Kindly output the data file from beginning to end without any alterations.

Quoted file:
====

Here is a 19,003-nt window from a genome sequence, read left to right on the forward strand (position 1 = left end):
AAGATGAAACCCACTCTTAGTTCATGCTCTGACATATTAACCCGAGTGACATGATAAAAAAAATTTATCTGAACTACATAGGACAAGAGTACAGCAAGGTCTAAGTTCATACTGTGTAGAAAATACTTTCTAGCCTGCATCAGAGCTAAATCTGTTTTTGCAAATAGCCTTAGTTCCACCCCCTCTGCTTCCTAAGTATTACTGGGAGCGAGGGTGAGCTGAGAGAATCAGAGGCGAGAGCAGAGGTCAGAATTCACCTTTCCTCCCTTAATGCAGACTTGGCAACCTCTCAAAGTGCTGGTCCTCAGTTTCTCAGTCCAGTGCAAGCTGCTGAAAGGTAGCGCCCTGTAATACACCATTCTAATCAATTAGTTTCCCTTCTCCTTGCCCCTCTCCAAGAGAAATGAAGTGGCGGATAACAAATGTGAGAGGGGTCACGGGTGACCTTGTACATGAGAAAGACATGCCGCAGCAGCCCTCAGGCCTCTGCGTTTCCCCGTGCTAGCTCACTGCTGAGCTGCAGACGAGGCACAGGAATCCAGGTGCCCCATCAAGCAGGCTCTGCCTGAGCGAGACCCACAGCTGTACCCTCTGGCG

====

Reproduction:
Here is a 19,003-nt window from a genome sequence, read left to right on the forward strand (position 1 = left end):
AAGATGAAACCCACTCTTAGTTCATGCTCTGACATATTAACCCGAGTGACATGATAAAAAAAATTTATCTGAACTACATAGGACAAGAGTACAGCAAGGTCTAAGTTCATACTGTGTAGAAAATACTTTCTAGCCTGCATCAGAGCTAAATCTGTTTTTGCAAATAGCCTTAGTTCCACCCCCTCTGCTTCCTAAGTATTACTGGGAGCGAGGGTGAGCTGAGAGAATCAGAGGCGAGAGCAGAGGTCAGAATTCACCTTTCCTCCCTTAATGCAGACTTGGCAACCTCTCAAAGTGCTGGTCCTCAGTTTCTCAGTCCAGTGCAAGCTGCTGAAAGGTAGCGCCCTGTAATACACCATTCTAATCAATTAGTTTCCCTTCTCCTTGCCCCTCTCCAAGAGAAATGAAGTGGCGGATAACAAATGTGAGAGGGGTCACGGGTGACCTTGTACATGAGAAAGACATGCCGCAGCAGCCCTCAGGCCTCTGCGTTTCCCCGTGCTAGCTCACTGCTGAGCTGCAGACGAGGCACAGGAATCCAGGTGCCCCATCAAGCAGGCTCTGCCTGAGCGAGACCCACAGCTGTACCCTCTGGCG